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Kate Wolf and Medaya Ocher are joined by New Yorker staff writer Rachel Aviv to discuss her first book, Strangers to Ourselves: Unsettled Minds and the Stories That Make Us. The book collects the stories of people whose mental health crises subvert our usual understanding of diagnosis, treatment, and healing. It begins with Aviv herself, who was hospitalized at the age of six for anorexia, before she even knew the term for her illness. Each chapter is then dedicated to a different person: Bapu, an Indian Brahmin woman, who shortly after giving birth dedicates herself to religious asceticism and mysticism; Naomi, a Black woman, who in her psychosis, despairs of the very real racism and generational oppression that surrounds her; and Ray Osheroff and Laura Delano whose chapters both show the ways in which psychiatry is still grappling with medication and biology. Aviv explores how mental illness can defy psychiatric explanation, requiring a broader view of the economic, social and lived realities of the people who experience it.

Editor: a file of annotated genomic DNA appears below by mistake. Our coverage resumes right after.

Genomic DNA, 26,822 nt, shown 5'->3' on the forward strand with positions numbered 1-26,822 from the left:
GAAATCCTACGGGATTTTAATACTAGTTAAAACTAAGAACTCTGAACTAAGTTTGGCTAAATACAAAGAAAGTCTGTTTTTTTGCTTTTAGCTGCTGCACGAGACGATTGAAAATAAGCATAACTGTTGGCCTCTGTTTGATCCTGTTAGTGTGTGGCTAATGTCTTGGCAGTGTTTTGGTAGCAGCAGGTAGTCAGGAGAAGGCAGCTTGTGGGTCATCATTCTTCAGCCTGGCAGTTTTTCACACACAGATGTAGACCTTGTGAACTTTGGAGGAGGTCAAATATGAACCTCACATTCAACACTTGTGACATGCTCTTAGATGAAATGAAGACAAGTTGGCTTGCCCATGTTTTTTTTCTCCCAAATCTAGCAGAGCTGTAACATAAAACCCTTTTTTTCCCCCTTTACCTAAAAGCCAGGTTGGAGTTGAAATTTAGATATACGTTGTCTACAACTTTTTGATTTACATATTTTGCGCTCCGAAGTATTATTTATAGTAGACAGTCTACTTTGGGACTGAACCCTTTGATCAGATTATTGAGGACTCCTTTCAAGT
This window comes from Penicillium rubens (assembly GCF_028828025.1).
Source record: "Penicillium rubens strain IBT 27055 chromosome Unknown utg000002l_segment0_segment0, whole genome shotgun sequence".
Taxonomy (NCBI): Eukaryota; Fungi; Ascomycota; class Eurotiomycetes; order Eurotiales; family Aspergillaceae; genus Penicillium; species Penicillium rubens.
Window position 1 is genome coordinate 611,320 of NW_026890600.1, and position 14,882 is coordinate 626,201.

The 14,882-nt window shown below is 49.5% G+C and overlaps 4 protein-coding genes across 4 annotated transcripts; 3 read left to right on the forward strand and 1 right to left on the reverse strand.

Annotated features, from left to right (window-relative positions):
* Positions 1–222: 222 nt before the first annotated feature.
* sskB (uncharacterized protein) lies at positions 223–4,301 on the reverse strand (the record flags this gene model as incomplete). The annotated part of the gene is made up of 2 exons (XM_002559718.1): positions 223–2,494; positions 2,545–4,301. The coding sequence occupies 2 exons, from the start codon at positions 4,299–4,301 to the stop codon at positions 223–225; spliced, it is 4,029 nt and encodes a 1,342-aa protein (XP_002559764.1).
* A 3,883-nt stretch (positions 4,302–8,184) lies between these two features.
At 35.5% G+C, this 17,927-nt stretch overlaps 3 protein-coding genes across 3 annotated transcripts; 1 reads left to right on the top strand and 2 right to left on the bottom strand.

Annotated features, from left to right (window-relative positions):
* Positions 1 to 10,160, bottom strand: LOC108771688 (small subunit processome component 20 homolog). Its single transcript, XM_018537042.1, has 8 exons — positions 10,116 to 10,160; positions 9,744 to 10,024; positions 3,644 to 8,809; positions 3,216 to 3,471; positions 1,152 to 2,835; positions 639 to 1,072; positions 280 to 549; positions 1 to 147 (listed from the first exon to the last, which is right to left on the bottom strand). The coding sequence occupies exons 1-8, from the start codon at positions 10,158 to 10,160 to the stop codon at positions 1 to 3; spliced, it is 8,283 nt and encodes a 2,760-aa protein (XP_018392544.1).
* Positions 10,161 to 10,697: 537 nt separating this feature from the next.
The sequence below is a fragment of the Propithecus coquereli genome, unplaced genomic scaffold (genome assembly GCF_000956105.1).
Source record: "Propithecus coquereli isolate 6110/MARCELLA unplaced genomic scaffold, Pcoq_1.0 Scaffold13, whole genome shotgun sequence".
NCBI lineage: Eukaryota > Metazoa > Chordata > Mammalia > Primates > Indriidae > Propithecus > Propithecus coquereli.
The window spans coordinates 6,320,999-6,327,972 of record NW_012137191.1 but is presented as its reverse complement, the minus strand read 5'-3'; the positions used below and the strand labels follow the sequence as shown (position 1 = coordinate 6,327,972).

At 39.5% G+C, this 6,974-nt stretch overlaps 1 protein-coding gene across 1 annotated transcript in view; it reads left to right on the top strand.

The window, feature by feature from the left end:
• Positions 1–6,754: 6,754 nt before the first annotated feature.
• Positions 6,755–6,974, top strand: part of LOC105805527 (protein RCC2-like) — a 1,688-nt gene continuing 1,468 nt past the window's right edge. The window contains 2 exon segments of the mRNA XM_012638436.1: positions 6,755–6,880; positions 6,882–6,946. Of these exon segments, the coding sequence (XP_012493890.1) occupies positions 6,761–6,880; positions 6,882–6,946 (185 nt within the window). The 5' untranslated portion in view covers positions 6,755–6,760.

Also, Raquel Gutierrez, author of Brown Neon, returns to recommend Dog Flowers by Danielle Geller.